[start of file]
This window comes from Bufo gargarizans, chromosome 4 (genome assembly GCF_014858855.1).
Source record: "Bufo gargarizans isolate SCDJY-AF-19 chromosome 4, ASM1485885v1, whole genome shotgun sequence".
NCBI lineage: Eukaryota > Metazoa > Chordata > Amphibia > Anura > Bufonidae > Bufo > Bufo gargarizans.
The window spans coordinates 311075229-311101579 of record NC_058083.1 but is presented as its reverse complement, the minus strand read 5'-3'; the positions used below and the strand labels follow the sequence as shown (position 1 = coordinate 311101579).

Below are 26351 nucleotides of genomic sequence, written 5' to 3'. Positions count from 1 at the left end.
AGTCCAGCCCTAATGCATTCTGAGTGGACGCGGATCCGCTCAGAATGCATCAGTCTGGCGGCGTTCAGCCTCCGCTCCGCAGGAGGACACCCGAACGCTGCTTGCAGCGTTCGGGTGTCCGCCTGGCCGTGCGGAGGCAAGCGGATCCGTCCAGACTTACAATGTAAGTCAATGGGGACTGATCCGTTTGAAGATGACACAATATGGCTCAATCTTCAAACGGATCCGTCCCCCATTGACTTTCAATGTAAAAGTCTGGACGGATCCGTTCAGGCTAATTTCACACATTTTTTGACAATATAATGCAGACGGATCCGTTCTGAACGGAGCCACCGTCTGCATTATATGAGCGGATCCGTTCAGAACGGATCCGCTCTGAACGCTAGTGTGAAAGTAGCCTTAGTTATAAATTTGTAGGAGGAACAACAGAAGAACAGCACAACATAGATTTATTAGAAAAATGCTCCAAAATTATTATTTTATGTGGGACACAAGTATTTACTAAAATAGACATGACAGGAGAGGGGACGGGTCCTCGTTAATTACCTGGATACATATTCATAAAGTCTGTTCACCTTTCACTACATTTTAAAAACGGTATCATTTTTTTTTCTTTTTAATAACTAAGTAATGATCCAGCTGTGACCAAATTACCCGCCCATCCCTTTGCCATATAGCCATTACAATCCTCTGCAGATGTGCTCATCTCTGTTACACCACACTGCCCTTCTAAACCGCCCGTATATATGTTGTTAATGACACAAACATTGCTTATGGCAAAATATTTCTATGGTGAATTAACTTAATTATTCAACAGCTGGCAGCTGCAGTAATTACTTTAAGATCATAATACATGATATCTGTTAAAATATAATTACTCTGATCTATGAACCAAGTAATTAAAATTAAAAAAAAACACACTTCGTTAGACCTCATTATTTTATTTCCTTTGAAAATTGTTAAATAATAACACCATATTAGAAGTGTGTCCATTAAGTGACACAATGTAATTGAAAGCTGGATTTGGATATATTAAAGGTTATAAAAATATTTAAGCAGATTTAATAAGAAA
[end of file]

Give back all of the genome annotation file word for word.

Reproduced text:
This window comes from Bufo gargarizans, chromosome 4 (genome assembly GCF_014858855.1).
Source record: "Bufo gargarizans isolate SCDJY-AF-19 chromosome 4, ASM1485885v1, whole genome shotgun sequence".
NCBI lineage: Eukaryota > Metazoa > Chordata > Amphibia > Anura > Bufonidae > Bufo > Bufo gargarizans.
The window spans coordinates 311075229-311101579 of record NC_058083.1 but is presented as its reverse complement, the minus strand read 5'-3'; the positions used below and the strand labels follow the sequence as shown (position 1 = coordinate 311101579).

Below are 26351 nucleotides of genomic sequence, written 5' to 3'. Positions count from 1 at the left end.
AGTCCAGCCCTAATGCATTCTGAGTGGACGCGGATCCGCTCAGAATGCATCAGTCTGGCGGCGTTCAGCCTCCGCTCCGCAGGAGGACACCCGAACGCTGCTTGCAGCGTTCGGGTGTCCGCCTGGCCGTGCGGAGGCAAGCGGATCCGTCCAGACTTACAATGTAAGTCAATGGGGACTGATCCGTTTGAAGATGACACAATATGGCTCAATCTTCAAACGGATCCGTCCCCCATTGACTTTCAATGTAAAAGTCTGGACGGATCCGTTCAGGCTAATTTCACACATTTTTTGACAATATAATGCAGACGGATCCGTTCTGAACGGAGCCACCGTCTGCATTATATGAGCGGATCCGTTCAGAACGGATCCGCTCTGAACGCTAGTGTGAAAGTAGCCTTAGTTATAAATTTGTAGGAGGAACAACAGAAGAACAGCACAACATAGATTTATTAGAAAAATGCTCCAAAATTATTATTTTATGTGGGACACAAGTATTTACTAAAATAGACATGACAGGAGAGGGGACGGGTCCTCGTTAATTACCTGGATACATATTCATAAAGTCTGTTCACCTTTCACTACATTTTAAAAACGGTATCATTTTTTTTTCTTTTTAATAACTAAGTAATGATCCAGCTGTGACCAAATTACCCGCCCATCCCTTTGCCATATAGCCATTACAATCCTCTGCAGATGTGCTCATCTCTGTTACACCACACTGCCCTTCTAAACCGCCCGTATATATGTTGTTAATGACACAAACATTGCTTATGGCAAAATATTTCTATGGTGAATTAACTTAATTATTCAACAGCTGGCAGCTGCAGTAATTACTTTAAGATCATAATACATGATATCTGTTAAAATATAATTACTCTGATCTATGAACCAAGTAATTAAAATTAAAAAAAAACACACTTCGTTAGACCTCATTATTTTATTTCCTTTGAAAATTGTTAAATAATAACACCATATTAGAAGTGTGTCCATTAAGTGACACAATGTAATTGAAAGCTGGATTTGGATATATTAAAGGTTATAAAAATATTTAAGCAGATTTAATAAGAAA